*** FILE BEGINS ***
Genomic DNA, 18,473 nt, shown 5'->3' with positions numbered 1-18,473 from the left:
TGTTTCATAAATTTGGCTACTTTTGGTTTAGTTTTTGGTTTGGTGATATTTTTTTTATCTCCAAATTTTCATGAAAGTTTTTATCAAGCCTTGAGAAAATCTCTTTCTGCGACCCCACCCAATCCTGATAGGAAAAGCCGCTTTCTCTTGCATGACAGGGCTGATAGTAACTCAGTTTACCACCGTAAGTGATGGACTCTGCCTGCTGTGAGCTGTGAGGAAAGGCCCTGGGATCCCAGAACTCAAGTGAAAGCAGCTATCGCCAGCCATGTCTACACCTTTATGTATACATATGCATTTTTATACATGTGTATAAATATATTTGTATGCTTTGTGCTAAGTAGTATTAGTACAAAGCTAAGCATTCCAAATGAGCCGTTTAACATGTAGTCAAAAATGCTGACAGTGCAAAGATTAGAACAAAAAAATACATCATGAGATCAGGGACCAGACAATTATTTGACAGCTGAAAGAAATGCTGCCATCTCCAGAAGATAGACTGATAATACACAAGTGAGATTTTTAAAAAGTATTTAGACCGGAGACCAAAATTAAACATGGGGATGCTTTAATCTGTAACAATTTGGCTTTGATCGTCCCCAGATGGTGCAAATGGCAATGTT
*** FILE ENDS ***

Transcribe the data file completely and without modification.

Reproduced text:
Genomic DNA, 18,473 nt, shown 5'->3' with positions numbered 1-18,473 from the left:
TGTTTCATAAATTTGGCTACTTTTGGTTTAGTTTTTGGTTTGGTGATATTTTTTTTATCTCCAAATTTTCATGAAAGTTTTTATCAAGCCTTGAGAAAATCTCTTTCTGCGACCCCACCCAATCCTGATAGGAAAAGCCGCTTTCTCTTGCATGACAGGGCTGATAGTAACTCAGTTTACCACCGTAAGTGATGGACTCTGCCTGCTGTGAGCTGTGAGGAAAGGCCCTGGGATCCCAGAACTCAAGTGAAAGCAGCTATCGCCAGCCATGTCTACACCTTTATGTATACATATGCATTTTTATACATGTGTATAAATATATTTGTATGCTTTGTGCTAAGTAGTATTAGTACAAAGCTAAGCATTCCAAATGAGCCGTTTAACATGTAGTCAAAAATGCTGACAGTGCAAAGATTAGAACAAAAAAATACATCATGAGATCAGGGACCAGACAATTATTTGACAGCTGAAAGAAATGCTGCCATCTCCAGAAGATAGACTGATAATACACAAGTGAGATTTTTAAAAAGTATTTAGACCGGAGACCAAAATTAAACATGGGGATGCTTTAATCTGTAACAATTTGGCTTTGATCGTCCCCAGATGGTGCAAATGGCAATGTT